What’s different about a Chop Saw and a Miter Saw?

 What is a Chop Saw

  The term chop saw applies to stationary power tools that cut materials with a downward, chopping motion. It often refers only to metal-cutting saws, called cut-off saws. The blade on a chop saw remains perpendicular to the table and is only capable of performing 90- degree.

The chop saw is typically has a bigger motor and blade than a miter saw. It is can be used for steel cutting by deploying an abrasive disc cutting blade. Both chop saws and miter saws have a high performance motor and a variety of features to make it the perfect tool for a wide range of cutting applications. Each saw has unique capabilities and applies to different task.

Features of the Miter Saw

   The term miter saw typically applies to chop saws capable of creating angled cuts, such as bevel cuts and miter cuts. A miter saw is an extremely handy tool. It allows you to make perfectly accurate crosscuts (90 degrees) as well miter cuts angled to your exact specifications. It is a steel blade with more user friendly angle adjustment generally intended for wood and non ferrous metals.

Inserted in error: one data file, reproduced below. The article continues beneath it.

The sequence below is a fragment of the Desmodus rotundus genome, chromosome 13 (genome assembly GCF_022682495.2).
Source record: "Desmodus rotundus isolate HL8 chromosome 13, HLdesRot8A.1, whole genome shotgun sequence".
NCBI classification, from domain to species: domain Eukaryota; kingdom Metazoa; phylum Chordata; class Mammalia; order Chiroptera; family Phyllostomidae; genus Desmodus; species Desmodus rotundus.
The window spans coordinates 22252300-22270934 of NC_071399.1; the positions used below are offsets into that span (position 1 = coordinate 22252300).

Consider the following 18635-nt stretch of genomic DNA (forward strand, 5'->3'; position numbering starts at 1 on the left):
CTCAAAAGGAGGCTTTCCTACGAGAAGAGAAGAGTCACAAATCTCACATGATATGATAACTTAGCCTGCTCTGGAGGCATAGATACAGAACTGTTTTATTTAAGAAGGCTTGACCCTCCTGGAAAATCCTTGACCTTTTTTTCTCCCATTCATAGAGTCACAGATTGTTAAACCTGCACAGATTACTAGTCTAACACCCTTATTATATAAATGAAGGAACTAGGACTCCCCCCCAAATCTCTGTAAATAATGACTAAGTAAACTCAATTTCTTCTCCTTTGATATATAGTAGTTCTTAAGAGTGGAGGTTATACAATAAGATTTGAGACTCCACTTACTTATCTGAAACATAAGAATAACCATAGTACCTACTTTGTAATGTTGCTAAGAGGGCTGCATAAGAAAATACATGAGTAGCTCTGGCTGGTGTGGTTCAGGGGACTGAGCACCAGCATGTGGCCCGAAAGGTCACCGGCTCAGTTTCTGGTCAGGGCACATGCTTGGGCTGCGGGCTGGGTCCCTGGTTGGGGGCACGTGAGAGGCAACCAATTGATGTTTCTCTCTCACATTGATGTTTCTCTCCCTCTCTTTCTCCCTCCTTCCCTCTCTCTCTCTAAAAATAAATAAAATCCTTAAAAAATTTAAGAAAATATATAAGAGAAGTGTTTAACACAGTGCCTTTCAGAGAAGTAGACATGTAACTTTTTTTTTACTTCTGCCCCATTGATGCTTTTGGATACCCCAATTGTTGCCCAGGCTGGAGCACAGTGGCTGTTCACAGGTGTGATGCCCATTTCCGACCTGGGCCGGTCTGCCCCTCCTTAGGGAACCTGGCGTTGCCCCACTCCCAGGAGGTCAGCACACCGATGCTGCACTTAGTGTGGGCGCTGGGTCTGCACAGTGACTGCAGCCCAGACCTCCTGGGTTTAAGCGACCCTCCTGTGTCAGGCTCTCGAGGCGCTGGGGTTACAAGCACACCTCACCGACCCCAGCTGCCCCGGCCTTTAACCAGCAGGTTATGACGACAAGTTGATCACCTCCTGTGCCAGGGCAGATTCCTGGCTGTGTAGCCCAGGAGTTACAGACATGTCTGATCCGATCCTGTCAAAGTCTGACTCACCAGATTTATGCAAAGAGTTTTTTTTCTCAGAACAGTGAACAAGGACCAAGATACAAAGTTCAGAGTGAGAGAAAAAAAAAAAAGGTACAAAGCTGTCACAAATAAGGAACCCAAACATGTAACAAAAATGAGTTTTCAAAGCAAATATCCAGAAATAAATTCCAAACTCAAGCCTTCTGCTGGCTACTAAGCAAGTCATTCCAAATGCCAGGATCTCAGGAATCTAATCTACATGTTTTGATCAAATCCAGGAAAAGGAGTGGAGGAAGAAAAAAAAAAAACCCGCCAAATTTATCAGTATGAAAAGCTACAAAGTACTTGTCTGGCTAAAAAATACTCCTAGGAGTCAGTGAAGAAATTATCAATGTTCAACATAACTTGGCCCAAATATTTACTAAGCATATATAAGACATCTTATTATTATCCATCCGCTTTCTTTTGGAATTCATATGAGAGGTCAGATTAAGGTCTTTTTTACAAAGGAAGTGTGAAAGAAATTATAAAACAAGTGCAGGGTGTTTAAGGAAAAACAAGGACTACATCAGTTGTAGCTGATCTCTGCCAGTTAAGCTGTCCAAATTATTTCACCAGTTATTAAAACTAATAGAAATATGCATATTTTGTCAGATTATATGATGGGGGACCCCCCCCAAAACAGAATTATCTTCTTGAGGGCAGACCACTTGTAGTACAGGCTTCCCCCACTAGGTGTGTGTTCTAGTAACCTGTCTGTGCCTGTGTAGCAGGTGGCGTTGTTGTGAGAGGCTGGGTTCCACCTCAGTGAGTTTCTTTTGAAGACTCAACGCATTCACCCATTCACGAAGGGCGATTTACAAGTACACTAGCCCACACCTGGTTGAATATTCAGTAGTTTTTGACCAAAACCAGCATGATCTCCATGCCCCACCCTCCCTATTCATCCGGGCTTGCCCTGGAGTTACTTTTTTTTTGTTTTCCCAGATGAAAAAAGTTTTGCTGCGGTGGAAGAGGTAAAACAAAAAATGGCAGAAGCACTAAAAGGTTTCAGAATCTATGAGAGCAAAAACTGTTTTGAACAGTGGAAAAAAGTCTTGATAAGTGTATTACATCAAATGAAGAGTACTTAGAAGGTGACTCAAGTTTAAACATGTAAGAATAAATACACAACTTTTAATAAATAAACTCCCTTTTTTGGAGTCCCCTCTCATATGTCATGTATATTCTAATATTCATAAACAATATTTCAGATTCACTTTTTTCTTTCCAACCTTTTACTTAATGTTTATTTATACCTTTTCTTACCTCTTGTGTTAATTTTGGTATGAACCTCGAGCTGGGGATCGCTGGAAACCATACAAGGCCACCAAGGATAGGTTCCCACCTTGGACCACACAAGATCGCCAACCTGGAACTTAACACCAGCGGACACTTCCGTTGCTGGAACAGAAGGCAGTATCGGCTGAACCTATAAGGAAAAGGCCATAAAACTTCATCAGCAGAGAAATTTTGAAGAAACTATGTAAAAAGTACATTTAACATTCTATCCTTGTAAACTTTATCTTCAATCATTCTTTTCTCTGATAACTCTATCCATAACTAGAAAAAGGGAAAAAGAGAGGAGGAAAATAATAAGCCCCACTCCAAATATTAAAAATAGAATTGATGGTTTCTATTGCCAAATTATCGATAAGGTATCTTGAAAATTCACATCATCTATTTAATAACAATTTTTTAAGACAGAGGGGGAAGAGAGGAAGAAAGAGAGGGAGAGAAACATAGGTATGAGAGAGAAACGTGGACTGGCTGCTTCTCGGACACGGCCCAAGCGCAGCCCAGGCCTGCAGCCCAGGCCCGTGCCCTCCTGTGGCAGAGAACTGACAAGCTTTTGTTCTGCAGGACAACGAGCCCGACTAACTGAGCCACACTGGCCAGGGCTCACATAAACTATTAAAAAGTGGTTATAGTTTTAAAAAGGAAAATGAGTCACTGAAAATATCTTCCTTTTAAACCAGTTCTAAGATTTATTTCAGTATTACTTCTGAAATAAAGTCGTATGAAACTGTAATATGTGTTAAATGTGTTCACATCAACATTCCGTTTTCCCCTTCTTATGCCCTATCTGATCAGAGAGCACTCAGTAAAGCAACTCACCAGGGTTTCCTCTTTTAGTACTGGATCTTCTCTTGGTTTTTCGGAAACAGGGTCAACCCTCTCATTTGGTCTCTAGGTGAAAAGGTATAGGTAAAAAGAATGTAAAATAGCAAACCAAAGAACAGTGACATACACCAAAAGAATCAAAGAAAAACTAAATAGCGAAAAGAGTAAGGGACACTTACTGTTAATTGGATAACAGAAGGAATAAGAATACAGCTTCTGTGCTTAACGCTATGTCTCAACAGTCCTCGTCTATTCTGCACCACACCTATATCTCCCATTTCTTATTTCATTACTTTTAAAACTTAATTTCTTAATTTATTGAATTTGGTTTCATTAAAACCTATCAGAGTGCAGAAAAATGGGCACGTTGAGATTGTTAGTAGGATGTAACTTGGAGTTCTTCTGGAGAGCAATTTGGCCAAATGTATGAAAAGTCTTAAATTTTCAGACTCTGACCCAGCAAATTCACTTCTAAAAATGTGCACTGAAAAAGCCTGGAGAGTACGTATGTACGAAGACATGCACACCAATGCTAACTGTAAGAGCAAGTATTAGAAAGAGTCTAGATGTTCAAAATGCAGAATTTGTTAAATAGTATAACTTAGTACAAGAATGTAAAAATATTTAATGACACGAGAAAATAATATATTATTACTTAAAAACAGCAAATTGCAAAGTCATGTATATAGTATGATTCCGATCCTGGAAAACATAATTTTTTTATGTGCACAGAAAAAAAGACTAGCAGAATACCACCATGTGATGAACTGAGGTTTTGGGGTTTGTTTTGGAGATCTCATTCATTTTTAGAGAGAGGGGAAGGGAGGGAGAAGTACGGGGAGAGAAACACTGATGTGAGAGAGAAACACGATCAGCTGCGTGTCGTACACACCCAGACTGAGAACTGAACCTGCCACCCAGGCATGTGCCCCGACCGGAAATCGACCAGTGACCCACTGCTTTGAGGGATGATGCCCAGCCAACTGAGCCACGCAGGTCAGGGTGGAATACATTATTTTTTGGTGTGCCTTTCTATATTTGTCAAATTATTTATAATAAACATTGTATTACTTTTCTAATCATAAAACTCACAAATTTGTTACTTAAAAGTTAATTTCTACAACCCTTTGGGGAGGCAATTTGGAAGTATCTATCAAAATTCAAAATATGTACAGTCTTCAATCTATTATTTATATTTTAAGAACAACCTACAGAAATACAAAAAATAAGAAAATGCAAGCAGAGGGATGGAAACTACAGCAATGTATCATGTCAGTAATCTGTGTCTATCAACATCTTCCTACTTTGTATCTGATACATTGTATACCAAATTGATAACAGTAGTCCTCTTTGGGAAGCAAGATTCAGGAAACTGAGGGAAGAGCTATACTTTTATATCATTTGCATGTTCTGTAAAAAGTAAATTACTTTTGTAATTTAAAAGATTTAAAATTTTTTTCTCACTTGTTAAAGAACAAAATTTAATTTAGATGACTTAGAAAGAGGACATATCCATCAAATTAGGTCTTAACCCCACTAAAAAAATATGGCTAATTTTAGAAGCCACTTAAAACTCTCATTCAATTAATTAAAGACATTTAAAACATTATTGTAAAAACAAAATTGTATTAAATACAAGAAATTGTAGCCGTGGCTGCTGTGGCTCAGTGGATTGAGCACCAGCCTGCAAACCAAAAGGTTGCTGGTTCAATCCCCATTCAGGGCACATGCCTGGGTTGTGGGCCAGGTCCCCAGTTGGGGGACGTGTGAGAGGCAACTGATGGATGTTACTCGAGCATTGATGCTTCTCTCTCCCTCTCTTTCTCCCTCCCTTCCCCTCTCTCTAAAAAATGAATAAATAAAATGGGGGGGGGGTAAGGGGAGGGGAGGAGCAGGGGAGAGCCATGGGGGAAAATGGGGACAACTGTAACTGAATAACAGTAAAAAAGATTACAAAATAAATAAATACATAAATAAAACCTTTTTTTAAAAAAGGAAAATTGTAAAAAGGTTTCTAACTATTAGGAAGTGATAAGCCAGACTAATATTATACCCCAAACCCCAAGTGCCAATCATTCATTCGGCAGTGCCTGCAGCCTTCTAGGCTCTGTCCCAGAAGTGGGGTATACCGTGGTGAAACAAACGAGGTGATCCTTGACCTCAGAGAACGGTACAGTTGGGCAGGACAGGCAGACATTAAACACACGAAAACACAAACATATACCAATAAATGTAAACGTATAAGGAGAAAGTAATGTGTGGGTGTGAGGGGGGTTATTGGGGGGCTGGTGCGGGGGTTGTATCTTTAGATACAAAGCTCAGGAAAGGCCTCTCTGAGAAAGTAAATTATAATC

They can come in the form of a power tool or a hand saw, set on a swivel joint. A miter saw can make a straight perpendicular cut or it can be adjusted to either side to make cuts up to and including a 45-degree angle.The rotating and turning ability of the miter saw creates mitered and beveled cuts that apply to finish carpentry projects, particularly molding and baseboard installation.


    If you’re going into woodworking, the miter saw is the best option. If you’re going into home building — more particularly, framing — the chop saw is more capable due to its bigger cutting capacity.Both saws are used in a similar manner, but distinct capabilities make the two saws different from each other.